GILBRETH COLUMN: It's time 'Iron Lady' gets respect she deserves

President Reagan chats with British Prime Minister Margaret Thatcher during State Arrival Ceremonies in this Feb. 26, 1981, file photo at the White House.


I can't wait to see America's greatest actress, Meryl Streep, tackle the role of Margaret Thatcher in the newly released movie, "The Iron Lady."

Thatcher's historical legacy is controversial because her views were so ideologically polarizing. Consequently, she will be subject to endless revisionist interpretation and analysis.

What did she do? From what I've been reading, even her detractors have to admit that Britain was in a sad state of affairs when Thatcher was elected Prime Minister in May 1979. A once-proud empire reduced to a socialist quagmire, spiraling national debt, out-of-control labor unions, economic stagflation, and diminished international influence. (Sound familiar?)

By the time she left office in 1990, the economy had rebounded, unemployment and inflation were both down, GDP was way up, overall personal wealth was way up, one of the most crippling labor unions (coal mining) in the nation's history was crushed, and national pride and international stature returned to nearly pre-WWII levels.

That's all she did. And, oh yes, there's that minor business of having partnered with U.S. President Ronald Reagan to win the Cold War and reduce Soviet communism "to the ash heap of history." This as Britain's first female prime minister, the daughter of a grocer who had to endure humiliating class stigmatization and sexism as she rose through the ranks of power.

Lady Thatcher refused to witness the further decline of Britain and pursued her agenda with a ferocity and steeliness that made her a compelling leader, only to be done in near the end by turncoats within her own party. In short, like her or not, she's a most remarkable woman whose prescient warning about the adoption of the euro as the EU's unit of currency rings ever so true today, even as she spends her days racked by dementia and surrounded by attendants.

Her detractors, on the other hand, will accuse her among other things of having been a jingoistic nationalist, a moral absolutist, whose union busting had tragic consequences for multitudes of communities and families and actually ran counter to the idea of achieving full employment, and whose policies led to greater disparity between the rich and poor. (Again, sound familiar? Even though GDP and overall personal wealth were dramatically improved.)

It's about time that Margaret Thatcher receives the unqualified respect and honor she rightly deserves, and I hope the movie will do her justice. If not, there's always the pleasure of watching her brilliant parliamentary performances on YouTube, where she had to think on her feet and stood strongly in the face of daunting opposition.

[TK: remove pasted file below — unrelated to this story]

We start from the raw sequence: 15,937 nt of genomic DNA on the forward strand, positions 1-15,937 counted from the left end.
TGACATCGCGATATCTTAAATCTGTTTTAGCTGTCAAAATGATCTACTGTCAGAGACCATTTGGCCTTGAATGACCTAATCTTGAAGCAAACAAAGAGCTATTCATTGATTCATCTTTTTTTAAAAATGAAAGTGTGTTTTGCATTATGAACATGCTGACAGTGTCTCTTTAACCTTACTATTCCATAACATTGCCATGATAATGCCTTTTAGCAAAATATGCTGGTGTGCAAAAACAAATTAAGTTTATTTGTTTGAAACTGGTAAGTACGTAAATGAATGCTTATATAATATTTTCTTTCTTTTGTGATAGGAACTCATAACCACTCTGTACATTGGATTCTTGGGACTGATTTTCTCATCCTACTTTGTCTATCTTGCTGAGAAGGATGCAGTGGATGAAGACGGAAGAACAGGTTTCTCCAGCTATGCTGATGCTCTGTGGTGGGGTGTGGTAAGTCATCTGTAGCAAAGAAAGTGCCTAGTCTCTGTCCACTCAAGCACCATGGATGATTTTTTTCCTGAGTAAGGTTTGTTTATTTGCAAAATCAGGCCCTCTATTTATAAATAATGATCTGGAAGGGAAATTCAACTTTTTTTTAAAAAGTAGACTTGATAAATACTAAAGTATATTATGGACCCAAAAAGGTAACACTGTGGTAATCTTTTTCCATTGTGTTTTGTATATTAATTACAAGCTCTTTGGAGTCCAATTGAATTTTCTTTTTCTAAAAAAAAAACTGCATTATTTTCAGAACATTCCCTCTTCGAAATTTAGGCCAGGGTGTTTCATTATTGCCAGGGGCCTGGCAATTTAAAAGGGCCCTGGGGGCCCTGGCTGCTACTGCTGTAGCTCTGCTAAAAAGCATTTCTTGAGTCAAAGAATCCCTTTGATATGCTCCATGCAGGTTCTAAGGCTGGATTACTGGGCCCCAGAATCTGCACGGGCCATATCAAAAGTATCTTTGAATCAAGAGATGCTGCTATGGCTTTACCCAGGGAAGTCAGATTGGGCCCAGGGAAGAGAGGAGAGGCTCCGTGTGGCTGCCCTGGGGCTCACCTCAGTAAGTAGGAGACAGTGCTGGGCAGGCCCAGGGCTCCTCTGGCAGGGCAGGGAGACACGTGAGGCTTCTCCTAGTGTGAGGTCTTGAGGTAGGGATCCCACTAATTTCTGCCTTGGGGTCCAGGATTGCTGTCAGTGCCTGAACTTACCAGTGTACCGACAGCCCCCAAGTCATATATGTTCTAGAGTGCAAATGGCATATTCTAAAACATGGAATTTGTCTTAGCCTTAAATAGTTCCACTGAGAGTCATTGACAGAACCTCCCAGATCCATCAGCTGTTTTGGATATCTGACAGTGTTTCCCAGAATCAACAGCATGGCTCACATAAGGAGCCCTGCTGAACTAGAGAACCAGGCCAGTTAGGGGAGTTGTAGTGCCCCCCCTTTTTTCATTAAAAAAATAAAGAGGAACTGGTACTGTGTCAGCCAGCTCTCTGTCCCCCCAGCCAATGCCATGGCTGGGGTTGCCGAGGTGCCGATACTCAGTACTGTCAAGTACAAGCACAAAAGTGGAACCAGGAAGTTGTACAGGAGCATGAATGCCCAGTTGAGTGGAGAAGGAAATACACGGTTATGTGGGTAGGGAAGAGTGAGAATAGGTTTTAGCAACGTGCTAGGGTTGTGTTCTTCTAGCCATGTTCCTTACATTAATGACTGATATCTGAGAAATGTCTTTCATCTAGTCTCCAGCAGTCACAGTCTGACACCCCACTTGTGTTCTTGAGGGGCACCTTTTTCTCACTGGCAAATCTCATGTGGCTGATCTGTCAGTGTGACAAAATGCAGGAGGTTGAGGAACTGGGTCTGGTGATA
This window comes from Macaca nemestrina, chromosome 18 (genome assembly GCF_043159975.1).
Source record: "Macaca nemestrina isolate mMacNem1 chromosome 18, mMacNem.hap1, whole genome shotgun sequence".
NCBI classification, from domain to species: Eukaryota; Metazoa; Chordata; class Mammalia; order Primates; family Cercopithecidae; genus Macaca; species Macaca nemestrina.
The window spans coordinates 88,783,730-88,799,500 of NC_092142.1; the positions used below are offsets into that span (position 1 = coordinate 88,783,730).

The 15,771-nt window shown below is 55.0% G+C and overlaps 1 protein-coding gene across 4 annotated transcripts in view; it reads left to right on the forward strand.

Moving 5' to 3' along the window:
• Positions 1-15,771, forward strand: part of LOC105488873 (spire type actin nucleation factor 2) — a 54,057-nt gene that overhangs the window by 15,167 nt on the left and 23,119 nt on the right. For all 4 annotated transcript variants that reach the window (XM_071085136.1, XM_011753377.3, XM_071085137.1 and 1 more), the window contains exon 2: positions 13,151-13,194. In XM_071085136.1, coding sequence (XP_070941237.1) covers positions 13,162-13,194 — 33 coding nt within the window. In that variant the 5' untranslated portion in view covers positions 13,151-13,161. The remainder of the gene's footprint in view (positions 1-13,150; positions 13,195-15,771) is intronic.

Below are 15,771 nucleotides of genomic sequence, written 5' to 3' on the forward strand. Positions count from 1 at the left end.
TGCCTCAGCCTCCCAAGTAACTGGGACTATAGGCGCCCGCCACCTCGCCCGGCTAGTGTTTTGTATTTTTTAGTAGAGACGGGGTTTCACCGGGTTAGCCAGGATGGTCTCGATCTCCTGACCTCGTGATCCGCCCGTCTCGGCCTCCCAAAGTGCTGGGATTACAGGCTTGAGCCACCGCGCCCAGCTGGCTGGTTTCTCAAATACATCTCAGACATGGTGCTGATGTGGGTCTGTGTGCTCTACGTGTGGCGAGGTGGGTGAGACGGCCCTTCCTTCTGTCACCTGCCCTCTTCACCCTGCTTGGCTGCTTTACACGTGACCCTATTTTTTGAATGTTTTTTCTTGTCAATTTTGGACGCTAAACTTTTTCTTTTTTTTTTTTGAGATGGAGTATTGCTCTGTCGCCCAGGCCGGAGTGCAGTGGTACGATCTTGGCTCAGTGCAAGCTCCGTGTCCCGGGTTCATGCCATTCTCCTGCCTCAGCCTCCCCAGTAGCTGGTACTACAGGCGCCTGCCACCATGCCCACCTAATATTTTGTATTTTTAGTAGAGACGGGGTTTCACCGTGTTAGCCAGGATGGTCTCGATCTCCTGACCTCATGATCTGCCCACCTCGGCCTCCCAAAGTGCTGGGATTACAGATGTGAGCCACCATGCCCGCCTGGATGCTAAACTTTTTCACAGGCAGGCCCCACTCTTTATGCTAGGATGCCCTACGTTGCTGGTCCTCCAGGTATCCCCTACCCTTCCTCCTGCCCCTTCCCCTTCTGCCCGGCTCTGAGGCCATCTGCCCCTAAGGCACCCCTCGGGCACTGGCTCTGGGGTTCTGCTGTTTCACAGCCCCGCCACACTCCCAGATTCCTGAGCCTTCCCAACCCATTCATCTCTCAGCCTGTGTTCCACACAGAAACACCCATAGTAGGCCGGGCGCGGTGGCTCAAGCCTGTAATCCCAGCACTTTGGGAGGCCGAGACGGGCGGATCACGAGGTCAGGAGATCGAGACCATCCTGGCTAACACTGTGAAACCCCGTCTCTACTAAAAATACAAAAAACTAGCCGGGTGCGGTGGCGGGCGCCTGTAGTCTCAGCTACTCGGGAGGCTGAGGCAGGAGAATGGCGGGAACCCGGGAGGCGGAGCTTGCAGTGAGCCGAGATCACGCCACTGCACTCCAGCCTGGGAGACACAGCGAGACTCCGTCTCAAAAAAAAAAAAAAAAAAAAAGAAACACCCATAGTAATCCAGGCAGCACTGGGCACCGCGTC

On a different subject, as Restaurant Week arrives, I feel it is my duty to keep readers informed, and thus have imposed on myself the burdensome task of visiting a fancy restaurant on occasion.

Charleston has loads of excellent restaurants, and I haven't been to all of them, by any means, but, in an opinion forged by the consumption of some mighty fine dining over the years, my vote for best in city goes to FIG, at Meeting and Hasell streets.

Many restaurants make a big initial splash and then quickly go away (examples being Louis's Restaurant and Bar, Upstream and Mo Sussman's Steakhouse at the same Meeting Street address).

Others have nice, long runs and then quietly disappear (Marianne's, Vincenzo's with the best tiramisu ever, and The Wine Cellar). Still others establish themselves and become seemingly permanent fixtures (Carolina's, Magnolias, Anson Restaurant, McCrady's, Fulton 5, SNOB, etc.).

It's rare for a chef to be able to keep a certain buzz going, but Mike Lata manages to do just that and gets better and better. It's interesting to watch, and I suspect he could blend right into something like the New York scene if he were to choose that route, which hopefully doesn't happen.

On the same subject, where's Brett? McKee, that is. The well-known and regarded culinary character and promoter abruptly parted ways with his business associates several months ago after putting a high-profile stamp on the F&B industry with forays through Oak, Oku and several "Roadhouse" projects. What happened?

Look for Brett to re-emerge in the not-too-distant future with -- can you guess? -- another successful venture. I have nothing to back this up other than a gut instinct.

Not that it matters, but my picks for less pricey dining alternatives would include The Wild Olive on Johns Island, The Tattooed Moose on Morrison Drive and Sesame Burgers & Beer in North Charleston -- much more bang for the buck and excellent.

Restaurant Week starts today and it should be fun. I'm already looking forward to sampling new menus!

Edward M. Gilbreth is a Charleston physician. Reach him at